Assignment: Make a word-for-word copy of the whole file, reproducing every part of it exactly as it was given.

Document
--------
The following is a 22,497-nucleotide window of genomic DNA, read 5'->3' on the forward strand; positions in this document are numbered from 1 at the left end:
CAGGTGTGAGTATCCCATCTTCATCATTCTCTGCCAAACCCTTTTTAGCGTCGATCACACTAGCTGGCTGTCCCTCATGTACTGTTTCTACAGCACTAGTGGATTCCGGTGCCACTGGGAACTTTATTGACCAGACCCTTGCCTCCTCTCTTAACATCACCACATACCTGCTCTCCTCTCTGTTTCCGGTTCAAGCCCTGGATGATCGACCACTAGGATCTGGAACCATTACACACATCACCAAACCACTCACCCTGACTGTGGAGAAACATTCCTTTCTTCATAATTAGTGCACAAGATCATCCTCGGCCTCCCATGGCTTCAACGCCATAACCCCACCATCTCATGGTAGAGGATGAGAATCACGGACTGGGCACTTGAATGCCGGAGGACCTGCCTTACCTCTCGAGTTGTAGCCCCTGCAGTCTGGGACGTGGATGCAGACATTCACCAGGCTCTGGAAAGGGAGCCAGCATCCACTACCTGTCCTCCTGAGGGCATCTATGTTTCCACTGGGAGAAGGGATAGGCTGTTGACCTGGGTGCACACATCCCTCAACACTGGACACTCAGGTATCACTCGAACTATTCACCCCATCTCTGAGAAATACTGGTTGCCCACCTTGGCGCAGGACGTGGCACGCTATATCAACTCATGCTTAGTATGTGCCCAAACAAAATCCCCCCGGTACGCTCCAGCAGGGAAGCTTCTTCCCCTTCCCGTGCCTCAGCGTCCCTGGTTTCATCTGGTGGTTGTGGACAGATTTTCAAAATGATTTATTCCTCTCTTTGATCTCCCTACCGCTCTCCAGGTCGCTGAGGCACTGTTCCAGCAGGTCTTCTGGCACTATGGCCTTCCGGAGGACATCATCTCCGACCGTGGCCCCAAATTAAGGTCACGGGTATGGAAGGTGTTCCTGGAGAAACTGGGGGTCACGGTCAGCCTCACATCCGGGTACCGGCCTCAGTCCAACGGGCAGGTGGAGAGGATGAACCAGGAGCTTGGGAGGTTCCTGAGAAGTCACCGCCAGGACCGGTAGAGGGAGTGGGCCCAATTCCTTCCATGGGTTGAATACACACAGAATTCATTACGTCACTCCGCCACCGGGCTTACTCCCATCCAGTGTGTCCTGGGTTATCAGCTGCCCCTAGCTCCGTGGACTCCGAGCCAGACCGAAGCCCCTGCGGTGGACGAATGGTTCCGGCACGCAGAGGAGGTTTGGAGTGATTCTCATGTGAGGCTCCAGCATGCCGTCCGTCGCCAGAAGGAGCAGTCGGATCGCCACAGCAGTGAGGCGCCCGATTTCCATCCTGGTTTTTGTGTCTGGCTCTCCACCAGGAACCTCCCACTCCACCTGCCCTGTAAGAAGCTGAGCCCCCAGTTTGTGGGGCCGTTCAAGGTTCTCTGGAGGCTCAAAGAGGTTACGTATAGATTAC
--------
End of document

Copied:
The following is a 22,497-nucleotide window of genomic DNA, read 5'->3' on the forward strand; positions in this document are numbered from 1 at the left end:
CAGGTGTGAGTATCCCATCTTCATCATTCTCTGCCAAACCCTTTTTAGCGTCGATCACACTAGCTGGCTGTCCCTCATGTACTGTTTCTACAGCACTAGTGGATTCCGGTGCCACTGGGAACTTTATTGACCAGACCCTTGCCTCCTCTCTTAACATCACCACATACCTGCTCTCCTCTCTGTTTCCGGTTCAAGCCCTGGATGATCGACCACTAGGATCTGGAACCATTACACACATCACCAAACCACTCACCCTGACTGTGGAGAAACATTCCTTTCTTCATAATTAGTGCACAAGATCATCCTCGGCCTCCCATGGCTTCAACGCCATAACCCCACCATCTCATGGTAGAGGATGAGAATCACGGACTGGGCACTTGAATGCCGGAGGACCTGCCTTACCTCTCGAGTTGTAGCCCCTGCAGTCTGGGACGTGGATGCAGACATTCACCAGGCTCTGGAAAGGGAGCCAGCATCCACTACCTGTCCTCCTGAGGGCATCTATGTTTCCACTGGGAGAAGGGATAGGCTGTTGACCTGGGTGCACACATCCCTCAACACTGGACACTCAGGTATCACTCGAACTATTCACCCCATCTCTGAGAAATACTGGTTGCCCACCTTGGCGCAGGACGTGGCACGCTATATCAACTCATGCTTAGTATGTGCCCAAACAAAATCCCCCCGGTACGCTCCAGCAGGGAAGCTTCTTCCCCTTCCCGTGCCTCAGCGTCCCTGGTTTCATCTGGTGGTTGTGGACAGATTTTCAAAATGATTTATTCCTCTCTTTGATCTCCCTACCGCTCTCCAGGTCGCTGAGGCACTGTTCCAGCAGGTCTTCTGGCACTATGGCCTTCCGGAGGACATCATCTCCGACCGTGGCCCCAAATTAAGGTCACGGGTATGGAAGGTGTTCCTGGAGAAACTGGGGGTCACGGTCAGCCTCACATCCGGGTACCGGCCTCAGTCCAACGGGCAGGTGGAGAGGATGAACCAGGAGCTTGGGAGGTTCCTGAGAAGTCACCGCCAGGACCGGTAGAGGGAGTGGGCCCAATTCCTTCCATGGGTTGAATACACACAGAATTCATTACGTCACTCCGCCACCGGGCTTACTCCCATCCAGTGTGTCCTGGGTTATCAGCTGCCCCTAGCTCCGTGGACTCCGAGCCAGACCGAAGCCCCTGCGGTGGACGAATGGTTCCGGCACGCAGAGGAGGTTTGGAGTGATTCTCATGTGAGGCTCCAGCATGCCGTCCGTCGCCAGAAGGAGCAGTCGGATCGCCACAGCAGTGAGGCGCCCGATTTCCATCCTGGTTTTTGTGTCTGGCTCTCCACCAGGAACCTCCCACTCCACCTGCCCTGTAAGAAGCTGAGCCCCCAGTTTGTGGGGCCGTTCAAGGTTCTCTGGAGGCTCAAAGAGGTTACGTATAGATTAC